Why Edith Stein

St. Edith Stein (or St. Teresa Benedicta of the Cross) is my chosen philosopher for my master’s thesis. I’ve chosen her concept of empathy as the crux of my thesis.

But why her?

Initially, my choice was between St. Thomas Aquinas and St. Augustine of Hippo, two of the most influential figures in philosophy and theology. Their treatment of reconciling faith and reason made me want them to be my philosopher. I’m deeply religious and my field of specialization is philosophy, so anyone who attempts to reconcile faith and reason would be very interesting to me.

But when I had my Advanced Ethics course, my choice changed. I got very intrigued by the philosophy of Emmanuel Levinas (1906 – 1995), a French Jewish philosopher. His “ethics of the face” was my assigned topic to be reported in class. It’s found in his Totality and Infinity: An Essay on Exteriority. Levinas attempts to describe through phenomenological analysis the encounter with the Other. He tries to explain that the other invites us to never violate its existence. This, he says, is an encounter. It’s non-violent. For Levinas, ethics is first philosophy, meaning that ethics takes the primal role, not metaphysics. I didn’t totally understand, but there was this vague feeling which made me want him. This is why I had decided to choose him. Maybe it’s because of his emphasis on the ethical rather than the metaphysical, which is so abstract. Also, phenomenology was probably so appealing that I got interested.

But to be honest, Levinas’ philosophy was very difficult to read and truly understand. When I read Totality and Infinity, even just partially, there were quite many things which I didn’t understand. Of course, I consulted some resources to help me. I’ve partially read The Levinas Reader, an introductory book for the philosophy of Levinas. But his whole philosophy was just so difficult, and I was afraid that I might struggle in my thesis if I stick to him. Furthermore, my master’s professor admitted that Levinas’ philosophy is one that he couldn’t grasp. He said he wouldn’t recommend Levinas for thesis or dissertation to anyone. (I even recently saw a review of a book about Levinas’ philosophy that states that Levinas’ philosophy is difficult.)

From then on, I decided to drop Levinas and find someone else. I went back to St. Thomas Aquinas, but I thought that his philosophy is so monumental that I felt overwhelmed. To learn him meant to learn Plato, Aristotle and St. Augustine of Hippo.

But I really liked St. Thomas Aquinas. And because I was familiar with the Neo-Thomism movement (a movement to revive the importance of scholasticism, especially St. Thomas Aquinas’ philosophy and theology), I decided to explore some Neo-Thomists. I came across two great Neo-Thomist philosophers: Jacques Maritain and Etienne Gilson. I studied their philosophies briefly. But I was more inclined to study Jacques Maritain.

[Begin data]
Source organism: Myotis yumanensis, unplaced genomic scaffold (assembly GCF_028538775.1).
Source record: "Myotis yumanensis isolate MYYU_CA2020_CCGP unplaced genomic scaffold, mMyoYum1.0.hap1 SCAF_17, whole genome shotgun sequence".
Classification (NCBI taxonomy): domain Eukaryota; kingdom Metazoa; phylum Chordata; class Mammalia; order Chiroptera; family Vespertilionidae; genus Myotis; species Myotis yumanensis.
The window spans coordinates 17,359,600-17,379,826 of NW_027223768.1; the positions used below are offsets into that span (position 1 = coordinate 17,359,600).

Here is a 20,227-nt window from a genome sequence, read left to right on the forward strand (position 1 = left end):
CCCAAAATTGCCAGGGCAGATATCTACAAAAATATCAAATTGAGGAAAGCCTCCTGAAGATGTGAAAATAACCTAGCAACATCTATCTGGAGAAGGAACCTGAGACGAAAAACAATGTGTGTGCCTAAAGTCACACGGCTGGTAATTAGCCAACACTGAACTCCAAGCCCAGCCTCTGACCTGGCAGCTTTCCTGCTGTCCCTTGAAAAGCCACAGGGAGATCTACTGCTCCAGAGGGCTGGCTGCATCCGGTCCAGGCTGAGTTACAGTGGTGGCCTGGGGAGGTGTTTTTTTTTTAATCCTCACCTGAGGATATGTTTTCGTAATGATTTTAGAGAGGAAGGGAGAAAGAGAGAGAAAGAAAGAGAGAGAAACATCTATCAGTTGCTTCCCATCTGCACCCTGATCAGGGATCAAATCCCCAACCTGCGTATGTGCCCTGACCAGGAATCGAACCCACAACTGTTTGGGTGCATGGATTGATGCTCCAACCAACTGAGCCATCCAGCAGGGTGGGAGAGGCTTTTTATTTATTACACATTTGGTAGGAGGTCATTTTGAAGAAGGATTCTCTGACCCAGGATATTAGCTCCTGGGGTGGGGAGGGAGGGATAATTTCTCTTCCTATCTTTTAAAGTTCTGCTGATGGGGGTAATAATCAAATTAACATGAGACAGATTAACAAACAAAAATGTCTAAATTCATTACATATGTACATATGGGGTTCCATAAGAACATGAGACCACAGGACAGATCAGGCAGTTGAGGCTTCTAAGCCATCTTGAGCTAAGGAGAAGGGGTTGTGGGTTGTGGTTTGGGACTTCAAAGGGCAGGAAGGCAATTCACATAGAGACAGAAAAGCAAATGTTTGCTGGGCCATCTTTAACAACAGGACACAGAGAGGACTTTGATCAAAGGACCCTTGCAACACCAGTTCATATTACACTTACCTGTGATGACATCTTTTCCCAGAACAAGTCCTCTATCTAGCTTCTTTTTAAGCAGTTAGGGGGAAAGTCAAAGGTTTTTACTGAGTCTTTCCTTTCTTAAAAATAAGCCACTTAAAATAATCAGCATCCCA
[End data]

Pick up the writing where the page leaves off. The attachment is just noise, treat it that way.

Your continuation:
But I dropped Jacques Maritain because I found just a few relevant journal articles. I couldn’t see some contemporary debates regarding his stance on various issues (it’s imperative for me to search for contemporary debates for my chosen philosopher because a friend told me that the Ateneo de Davao’s MA thesis trend is critiquing).

When I searched on the internet for more Neo-Thomists, I came across Edith Stein (1891 – 1942), a German philosopher. I didn’t know her. I hadn’t read nor heard about her. But some websites put weight on her philosophy. Some websites said that she reconciled phenomenology and Thomism through her work Potency and Act: Studies Toward a Philosophy of Being.

I got very interested in her because as I read about her, I learned that her life and philosophy was similar to Levinas’. Edith Stein was Jewish, and her specialization was phenomenology. From then on, I’ve chosen her for my thesis. Instead of ethics, Edith Stein focused on empathy. This further piqued my curiosity about her philosophy. Moreover, I learned that her “master” was Edmund Husserl (1859 – 1938), the founder of phenomenology. I also found several relevant journal articles, contemporary ones, which tackled about her position on various issues.

Late that I learned that Edith Stein was a convert to Catholicism. Not only that, she joined the Discalced Carmelite and became a nun. She took the name Teresa Benedicta. I, then, learned that she is a saint in the Roman Catholic Church, and declared as a co-Patroness of Europe. These discoveries cemented my choice.

And there you have it. I’m not sure how, but I could really sense that God was guiding me for my thesis. I liked Levinas’ philosophy, but I dropped it. God knew how I like Levinas. So He guided me to St. Edith Stein’s philosophy, which has similarity with Levinas’ philosophy. Although her concept of empathy was developed in her pre-conversion years, the fact that I would be studying a saint is already a great honor.

P.S. The Pope who beatified and canonized Edith Stein was Pope John Paul II (1920 – 2005), himself a saint and a known phenomenologist.